Robert Bosch ’85 Speaks at MoMath

February 4, 2016

Professor Mathematics Robert Bosch ’85 delivered the talk “Life is Beautiful: The Startling Consequences of Three Simple Rules” at MoMath (the National Museum of Mathematics) on February 3. Bosch’s talk was part of the Math Encounters presentation series.

Eric Estes Speaks on Panel

February 3, 2016

Vice President and Dean of Students Eric Estes spoke on a panel at the Association of American Colleges and Universities (AAC&U) annual meeting in January 2016. The theme of the meeting was "How Higher Education Can Lead—On Equity, Inclusive Excellence, and Democratic Renewal."

The session, hosted by the Consortium for High Achievement and Success (CHAS), focused on the value of consortial relationships at this important moment in higher education for addressing institutional challenges and opportunities related to compositional diversity of students, faculty, and staff, as well capacity building related to campus climate. Estes is currently the chair-elect of CHAS, the oldest and largest national organization dedicated to the academic success of students of color at liberal arts institutions. Estes will serve a three-year term as chair beginning in June 2016.

Nanette Yannuzzi Contributes to Exhibition

February 3, 2016

Professor of Studio Art Nanette Yannuzzi contributed to the exhibition The Let Down Reflex, which opened at EFA Project Space in New York January 30. The exhibition attempts to recognize the complexities of parenting in the art world and asks if a better alternative for families can exist. The exhibition runs through March 12.

Denise Birkhofer Authors Exhibition Catalogue

February 3, 2016

Denise Birkhofer, the Ellen Johnson '33 curator of modern and contemporary art, has authored the catalogue Judit Reigl: Body of Music in conjunction with the retrospective exhibition on view at the Allen Memorial Art Museum through May 29, 2016. The 172-page publication includes essays by Birkhofer and musicologist Benjamin Perl; a foreword by museum director Andria Derstine; an illustrated checklist of works in the exhibition; a selection of writings by Judit Reigl, translated into English for the first time; and the artist’s biography and exhibition history.

Sheila Miyoshi Jager Reviews Book

January 21, 2016

Professor of East Asian Studies Sheila Miyoshi Jager reviewed Richard Boynton's The Invitation Only-Zone in the January 17, 2016, issue of the New York Times Sunday Book Review.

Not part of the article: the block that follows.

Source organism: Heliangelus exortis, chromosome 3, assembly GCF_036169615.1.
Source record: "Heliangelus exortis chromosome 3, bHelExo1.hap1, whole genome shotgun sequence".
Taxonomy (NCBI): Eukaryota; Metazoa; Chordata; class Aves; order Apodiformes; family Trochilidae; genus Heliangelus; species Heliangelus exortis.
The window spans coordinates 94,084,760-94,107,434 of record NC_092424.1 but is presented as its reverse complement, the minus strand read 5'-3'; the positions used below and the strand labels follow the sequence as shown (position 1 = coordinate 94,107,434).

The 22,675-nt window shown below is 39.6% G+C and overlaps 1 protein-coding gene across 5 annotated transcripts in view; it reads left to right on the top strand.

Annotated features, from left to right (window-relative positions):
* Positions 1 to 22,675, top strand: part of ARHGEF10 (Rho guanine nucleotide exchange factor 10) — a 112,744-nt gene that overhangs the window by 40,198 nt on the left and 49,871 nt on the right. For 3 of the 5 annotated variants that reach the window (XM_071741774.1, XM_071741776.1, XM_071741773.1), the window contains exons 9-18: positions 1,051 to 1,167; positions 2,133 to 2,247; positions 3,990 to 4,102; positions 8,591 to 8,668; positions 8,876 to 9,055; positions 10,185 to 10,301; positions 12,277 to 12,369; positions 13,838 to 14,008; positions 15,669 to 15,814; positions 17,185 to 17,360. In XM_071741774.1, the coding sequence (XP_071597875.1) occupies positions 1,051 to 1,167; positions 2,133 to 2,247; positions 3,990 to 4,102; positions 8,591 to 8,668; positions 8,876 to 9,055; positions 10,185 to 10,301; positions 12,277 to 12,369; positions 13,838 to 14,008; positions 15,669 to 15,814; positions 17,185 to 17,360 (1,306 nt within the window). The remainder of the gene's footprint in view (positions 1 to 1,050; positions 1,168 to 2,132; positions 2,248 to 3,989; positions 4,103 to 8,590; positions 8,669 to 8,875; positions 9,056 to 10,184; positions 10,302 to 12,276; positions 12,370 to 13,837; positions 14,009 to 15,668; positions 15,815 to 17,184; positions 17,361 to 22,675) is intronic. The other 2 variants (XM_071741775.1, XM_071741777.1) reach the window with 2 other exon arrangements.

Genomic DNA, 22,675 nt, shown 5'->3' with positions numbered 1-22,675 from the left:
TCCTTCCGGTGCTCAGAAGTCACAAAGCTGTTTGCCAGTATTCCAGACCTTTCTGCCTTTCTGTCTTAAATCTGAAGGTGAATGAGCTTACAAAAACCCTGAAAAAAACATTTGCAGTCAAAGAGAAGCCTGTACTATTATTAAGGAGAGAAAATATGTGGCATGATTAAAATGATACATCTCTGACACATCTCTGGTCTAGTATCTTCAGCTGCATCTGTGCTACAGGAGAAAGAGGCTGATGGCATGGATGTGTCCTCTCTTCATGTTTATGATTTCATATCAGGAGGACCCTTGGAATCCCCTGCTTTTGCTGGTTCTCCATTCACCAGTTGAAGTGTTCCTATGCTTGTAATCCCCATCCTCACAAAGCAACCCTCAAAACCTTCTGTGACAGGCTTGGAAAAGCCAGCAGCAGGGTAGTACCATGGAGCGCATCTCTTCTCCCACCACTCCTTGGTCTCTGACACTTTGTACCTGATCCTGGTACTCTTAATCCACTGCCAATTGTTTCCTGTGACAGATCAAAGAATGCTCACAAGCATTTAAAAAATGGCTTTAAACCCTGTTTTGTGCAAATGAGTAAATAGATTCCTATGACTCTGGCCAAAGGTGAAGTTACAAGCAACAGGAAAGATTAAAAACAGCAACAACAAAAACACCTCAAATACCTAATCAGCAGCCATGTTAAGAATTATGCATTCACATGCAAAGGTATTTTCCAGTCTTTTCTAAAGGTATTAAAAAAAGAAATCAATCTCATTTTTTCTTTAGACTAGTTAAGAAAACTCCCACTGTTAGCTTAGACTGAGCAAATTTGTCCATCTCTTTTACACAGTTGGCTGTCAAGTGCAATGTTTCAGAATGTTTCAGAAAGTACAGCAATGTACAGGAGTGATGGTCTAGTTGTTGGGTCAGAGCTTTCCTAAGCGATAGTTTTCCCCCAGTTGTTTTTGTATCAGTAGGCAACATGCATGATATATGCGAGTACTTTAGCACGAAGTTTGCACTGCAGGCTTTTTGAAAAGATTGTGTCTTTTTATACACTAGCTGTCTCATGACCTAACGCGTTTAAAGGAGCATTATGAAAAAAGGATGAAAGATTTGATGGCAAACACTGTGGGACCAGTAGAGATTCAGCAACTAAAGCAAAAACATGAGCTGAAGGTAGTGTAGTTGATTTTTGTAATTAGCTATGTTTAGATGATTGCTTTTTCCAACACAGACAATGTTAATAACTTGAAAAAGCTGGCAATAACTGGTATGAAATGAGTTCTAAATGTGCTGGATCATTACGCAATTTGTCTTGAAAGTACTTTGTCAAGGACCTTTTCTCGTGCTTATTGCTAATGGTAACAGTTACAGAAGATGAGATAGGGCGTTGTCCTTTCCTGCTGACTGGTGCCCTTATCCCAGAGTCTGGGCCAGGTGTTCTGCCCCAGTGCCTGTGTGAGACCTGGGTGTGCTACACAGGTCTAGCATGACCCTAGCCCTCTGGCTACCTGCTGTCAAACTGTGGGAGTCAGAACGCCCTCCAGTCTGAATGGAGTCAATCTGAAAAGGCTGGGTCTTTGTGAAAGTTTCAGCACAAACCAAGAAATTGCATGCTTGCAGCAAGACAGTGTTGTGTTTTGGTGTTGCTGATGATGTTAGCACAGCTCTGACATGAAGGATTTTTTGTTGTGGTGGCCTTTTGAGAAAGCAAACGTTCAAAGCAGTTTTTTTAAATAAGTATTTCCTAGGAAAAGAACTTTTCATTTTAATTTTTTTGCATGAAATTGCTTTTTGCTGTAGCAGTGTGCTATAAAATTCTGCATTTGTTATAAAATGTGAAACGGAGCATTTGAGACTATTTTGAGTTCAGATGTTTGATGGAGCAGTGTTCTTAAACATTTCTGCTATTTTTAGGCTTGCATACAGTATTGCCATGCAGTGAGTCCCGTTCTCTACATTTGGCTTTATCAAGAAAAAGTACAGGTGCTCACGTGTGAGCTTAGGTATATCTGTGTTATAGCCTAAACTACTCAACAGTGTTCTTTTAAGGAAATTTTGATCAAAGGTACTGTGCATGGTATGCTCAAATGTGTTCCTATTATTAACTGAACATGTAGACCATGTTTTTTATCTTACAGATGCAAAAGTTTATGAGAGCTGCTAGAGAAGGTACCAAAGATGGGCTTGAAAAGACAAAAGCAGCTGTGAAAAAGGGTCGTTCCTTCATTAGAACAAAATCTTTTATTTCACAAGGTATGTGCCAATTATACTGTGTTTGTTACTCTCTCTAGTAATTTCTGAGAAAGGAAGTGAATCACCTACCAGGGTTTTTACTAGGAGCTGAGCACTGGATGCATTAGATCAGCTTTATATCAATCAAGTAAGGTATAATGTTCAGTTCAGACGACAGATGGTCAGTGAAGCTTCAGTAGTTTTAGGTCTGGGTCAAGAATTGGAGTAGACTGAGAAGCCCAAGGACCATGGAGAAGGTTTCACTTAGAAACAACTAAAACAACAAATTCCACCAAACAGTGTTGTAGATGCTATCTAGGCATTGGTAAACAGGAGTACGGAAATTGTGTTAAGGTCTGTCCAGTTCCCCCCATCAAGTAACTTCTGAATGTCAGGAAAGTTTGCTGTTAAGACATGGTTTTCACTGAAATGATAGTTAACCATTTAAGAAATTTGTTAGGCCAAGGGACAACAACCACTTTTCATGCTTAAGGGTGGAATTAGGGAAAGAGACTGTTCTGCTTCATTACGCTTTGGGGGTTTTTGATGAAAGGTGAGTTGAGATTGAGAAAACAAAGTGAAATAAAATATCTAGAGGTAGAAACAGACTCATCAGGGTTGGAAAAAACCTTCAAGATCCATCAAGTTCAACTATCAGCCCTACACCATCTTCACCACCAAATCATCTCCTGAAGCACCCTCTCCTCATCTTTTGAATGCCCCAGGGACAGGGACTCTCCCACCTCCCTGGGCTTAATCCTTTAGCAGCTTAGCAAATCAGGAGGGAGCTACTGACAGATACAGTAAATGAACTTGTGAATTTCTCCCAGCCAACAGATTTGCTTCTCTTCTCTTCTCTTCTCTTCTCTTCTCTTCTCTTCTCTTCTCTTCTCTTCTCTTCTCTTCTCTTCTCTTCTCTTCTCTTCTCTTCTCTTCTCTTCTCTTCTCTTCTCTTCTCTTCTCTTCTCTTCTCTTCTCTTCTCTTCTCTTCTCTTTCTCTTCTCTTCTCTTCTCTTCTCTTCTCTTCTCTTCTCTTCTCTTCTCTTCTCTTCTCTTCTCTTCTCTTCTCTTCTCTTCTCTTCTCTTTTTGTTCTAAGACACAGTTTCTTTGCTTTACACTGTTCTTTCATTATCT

Matthew Senior Presents Papers at Conferences

January 21, 2016

Ruberta T. McCandless Professor of French Matthew Senior presented two papers at international conferences during the Fall 2015 semester. '"Only the soul feels': Disembodied Emotions in Descartes" was part of the interdisciplinary conference Compassion in Early Modern Culture, 1550-1700, hosted by the Vrije Universiteit Amsterdam, September 19, 2015.

The second paper, "Le visage de l'animal (XVIe-XVIIIe siecles): de l'anthropomorphisme au zoomorphisme," was presented at the Portraits: regards sur l'animal et son langage conference, hosted by the universities of Le Mans and Angers, October 8, 2015.

Harry Hirsch Publishes Book

January 15, 2016

Professor of Politics Harry Hirsch has published Office Hours: One Academic Life, a memoir and critique of contemporary higher education. Read more about the book on this website.

Kirk Ormand Publishes Two Articles

January 13, 2016

Professor of Classics Kirk Ormand recently published two articles. The first, “Toward Iambic Obscenity,” appears in Ancient Obscenities: Their Nature and Use in the Ancient Greek and Roman Worlds, edited by Dorata Dutsch and Ann Suter (University of Michigan Press, 2015). Ormand’s contribution explores the narrative and literary uses of invective obscenities in the fragmentary poems of the archaic Greek poet Hipponax, with particular attention to the story of how “iambic” poetry got its name and became associated with obscene invective.

The second article, “Buying Babies in Euripides’ Hippolytus,” argues that Hippolytus’ famous misogynistic speech in Euripides’ is framed in terms of an ongoing discursive conflict between short-term, lower-class, economic exchange and long-term, upper-class, aristocratic gift-giving. As such, Hippolytus’ misogyny also marks him as an aloof aristocrat living in the household of Theseus, legendary founder of Athenian democracy, a conflict that is played out through the rest of the drama. This article appears in a special edition of Illinois Classical Studies (volume 40.2, fall 2015).

James Dobbins Book Included in Essential Reading for Japanophile List

December 14, 2015

James H. Fairchild Professor of Religion and East Asian Studies James Dobbins' first book Jōdo Shinshū: Shin Buddhism in Medieval Japan (University of Hawaii Press, 2002) has been named by The Japan Times to its Essential Reading for Japanophile list. Published in Tokyo, The Japan Times is the largest English-language newspaper in Japan.